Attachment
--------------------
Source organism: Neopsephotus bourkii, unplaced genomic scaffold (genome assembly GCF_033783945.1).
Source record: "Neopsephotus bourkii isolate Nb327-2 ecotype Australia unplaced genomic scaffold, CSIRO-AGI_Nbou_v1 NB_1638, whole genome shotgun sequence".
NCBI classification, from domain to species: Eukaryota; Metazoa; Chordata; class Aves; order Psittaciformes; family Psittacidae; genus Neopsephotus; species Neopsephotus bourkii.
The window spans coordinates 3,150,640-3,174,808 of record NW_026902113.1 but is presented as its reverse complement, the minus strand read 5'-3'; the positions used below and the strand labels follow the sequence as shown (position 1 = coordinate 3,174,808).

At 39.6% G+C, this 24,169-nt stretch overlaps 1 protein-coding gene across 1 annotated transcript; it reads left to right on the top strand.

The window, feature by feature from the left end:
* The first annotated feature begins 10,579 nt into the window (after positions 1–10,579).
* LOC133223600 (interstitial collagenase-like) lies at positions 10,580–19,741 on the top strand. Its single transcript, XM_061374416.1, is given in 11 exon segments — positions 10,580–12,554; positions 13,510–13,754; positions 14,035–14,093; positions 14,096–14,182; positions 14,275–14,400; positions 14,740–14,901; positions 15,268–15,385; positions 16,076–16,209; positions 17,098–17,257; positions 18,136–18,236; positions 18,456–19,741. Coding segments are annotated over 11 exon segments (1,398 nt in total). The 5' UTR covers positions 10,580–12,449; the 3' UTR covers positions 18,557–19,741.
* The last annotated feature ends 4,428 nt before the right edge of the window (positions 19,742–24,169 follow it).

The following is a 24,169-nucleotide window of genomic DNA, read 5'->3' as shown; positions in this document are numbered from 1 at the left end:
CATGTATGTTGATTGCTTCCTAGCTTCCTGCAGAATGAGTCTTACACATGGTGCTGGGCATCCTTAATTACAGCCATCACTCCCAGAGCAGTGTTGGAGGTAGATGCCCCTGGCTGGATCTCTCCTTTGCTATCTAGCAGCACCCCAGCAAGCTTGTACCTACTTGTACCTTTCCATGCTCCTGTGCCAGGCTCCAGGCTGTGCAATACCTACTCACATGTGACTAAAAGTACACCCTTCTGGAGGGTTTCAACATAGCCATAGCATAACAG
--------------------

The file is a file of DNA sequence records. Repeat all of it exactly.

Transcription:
Source organism: Neopsephotus bourkii, unplaced genomic scaffold (genome assembly GCF_033783945.1).
Source record: "Neopsephotus bourkii isolate Nb327-2 ecotype Australia unplaced genomic scaffold, CSIRO-AGI_Nbou_v1 NB_1638, whole genome shotgun sequence".
NCBI classification, from domain to species: Eukaryota; Metazoa; Chordata; class Aves; order Psittaciformes; family Psittacidae; genus Neopsephotus; species Neopsephotus bourkii.
The window spans coordinates 3,150,640-3,174,808 of record NW_026902113.1 but is presented as its reverse complement, the minus strand read 5'-3'; the positions used below and the strand labels follow the sequence as shown (position 1 = coordinate 3,174,808).

At 39.6% G+C, this 24,169-nt stretch overlaps 1 protein-coding gene across 1 annotated transcript; it reads left to right on the top strand.

The window, feature by feature from the left end:
* The first annotated feature begins 10,579 nt into the window (after positions 1–10,579).
* LOC133223600 (interstitial collagenase-like) lies at positions 10,580–19,741 on the top strand. Its single transcript, XM_061374416.1, is given in 11 exon segments — positions 10,580–12,554; positions 13,510–13,754; positions 14,035–14,093; positions 14,096–14,182; positions 14,275–14,400; positions 14,740–14,901; positions 15,268–15,385; positions 16,076–16,209; positions 17,098–17,257; positions 18,136–18,236; positions 18,456–19,741. Coding segments are annotated over 11 exon segments (1,398 nt in total). The 5' UTR covers positions 10,580–12,449; the 3' UTR covers positions 18,557–19,741.
* The last annotated feature ends 4,428 nt before the right edge of the window (positions 19,742–24,169 follow it).

The following is a 24,169-nucleotide window of genomic DNA, read 5'->3' as shown; positions in this document are numbered from 1 at the left end:
CATGTATGTTGATTGCTTCCTAGCTTCCTGCAGAATGAGTCTTACACATGGTGCTGGGCATCCTTAATTACAGCCATCACTCCCAGAGCAGTGTTGGAGGTAGATGCCCCTGGCTGGATCTCTCCTTTGCTATCTAGCAGCACCCCAGCAAGCTTGTACCTACTTGTACCTTTCCATGCTCCTGTGCCAGGCTCCAGGCTGTGCAATACCTACTCACATGTGACTAAAAGTACACCCTTCTGGAGGGTTTCAACATAGCCATAGCATAACAG